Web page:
A collective moan arose from users following Google's inexplicable announcement that it plansto shutter its popular and widely used Google Reader service in July. No suprise that when Google launched another service, a note-taking add-on to Google Drive called Keep, many were skeptical about using it. As Om Malik said, "What if I spend months using the app, and then Google decides it doesn't meet some arbitrary objective?"
This is a specific example of the general problem of service providers deciding to change direction and leaving customers high and dry. It's a problem open source and open standards address well, and while we're watching Google's internal politics mess with the online happiness of millions, it's good to be reminded we have alternatives.
When it comes to complex business systems, open source offers us "community escrow" -- the ability to pick a different service provider to maintain the source code abandoned by your previous supplier. This was what the OpenSolaris community did when Oracle pulled out, and the resulting collaboratively maintained code continues to deliver differentiating value at the core of companies like Joyent and Nexenta under the name Illumos.
The Google Reader case is different. Reader is an endpoint for the stable, open standards RSS and ATOM; as such, there are many alternative systems that are standards-compatible and can be dropped into place. Indeed, Web-based alternatives like Feedly and NewsBlur have been overwhelmed with new subscribers switching to their service, and desktop clients are once again popular. One of the earliest on the Mac, NetNewsWire, came out of retirement in response to the news of Google Reader's demise.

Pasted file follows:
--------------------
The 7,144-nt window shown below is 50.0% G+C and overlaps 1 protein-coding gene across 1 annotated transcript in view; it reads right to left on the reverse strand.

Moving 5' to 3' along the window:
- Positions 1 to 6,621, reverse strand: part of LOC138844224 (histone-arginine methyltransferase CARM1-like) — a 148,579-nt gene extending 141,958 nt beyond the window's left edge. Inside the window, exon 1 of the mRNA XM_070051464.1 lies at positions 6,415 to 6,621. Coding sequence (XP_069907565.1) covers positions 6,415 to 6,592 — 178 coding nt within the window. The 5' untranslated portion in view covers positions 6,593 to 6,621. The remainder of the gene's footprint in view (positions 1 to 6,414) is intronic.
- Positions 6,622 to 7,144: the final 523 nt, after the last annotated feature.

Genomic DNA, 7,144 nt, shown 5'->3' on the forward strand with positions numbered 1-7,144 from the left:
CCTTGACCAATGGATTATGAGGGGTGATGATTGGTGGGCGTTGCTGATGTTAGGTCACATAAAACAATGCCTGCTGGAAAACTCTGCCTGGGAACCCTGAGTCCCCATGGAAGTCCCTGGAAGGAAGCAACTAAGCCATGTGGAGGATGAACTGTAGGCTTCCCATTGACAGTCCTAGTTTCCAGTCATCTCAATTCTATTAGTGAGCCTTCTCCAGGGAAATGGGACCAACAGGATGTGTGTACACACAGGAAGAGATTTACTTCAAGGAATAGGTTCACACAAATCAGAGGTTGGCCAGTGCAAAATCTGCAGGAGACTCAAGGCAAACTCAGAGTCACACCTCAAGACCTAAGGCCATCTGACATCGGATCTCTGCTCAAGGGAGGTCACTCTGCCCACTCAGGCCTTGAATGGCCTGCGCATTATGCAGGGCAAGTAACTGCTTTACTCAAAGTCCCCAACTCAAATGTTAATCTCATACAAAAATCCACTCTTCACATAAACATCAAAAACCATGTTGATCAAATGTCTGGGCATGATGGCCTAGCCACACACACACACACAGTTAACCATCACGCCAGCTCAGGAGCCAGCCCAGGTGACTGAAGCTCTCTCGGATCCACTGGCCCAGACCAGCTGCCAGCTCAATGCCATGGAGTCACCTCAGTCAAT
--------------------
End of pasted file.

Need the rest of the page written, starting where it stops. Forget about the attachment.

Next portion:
While Google looked like a safe choice, the demise of Reader shows they can choose to deprecate just about anything in the secret halls of the Mountain View kings. What can we do to insulate businesses from the turbulence of Web-based solutions? There are two important principles that should be found at the heart of any strategy for online tools.
First, use open standards that have multiple implementations, of which at least one is open source. If your supplier uses file formats and data protocols under their sole, arbitrary control (even if they claim they're a "standard" or "standards-based"), chances are a change of strategy on their part would leave you hostage to their monetization strategy. Even if they claim their format is "open," check for the existence of a strong, maintained open source implementation. You don't have to use it; its existence is proof enough that the standard is open. Go with standards: ODF for documents, IMAP for email, XMPP for messaging, SIP for voice and video communications, and so on. Next Wednesday is Document Freedom Day, when we're reminded of the importance of open formats. Use it as an opportunity to put the topic of migrating to open standards back on the priority list.
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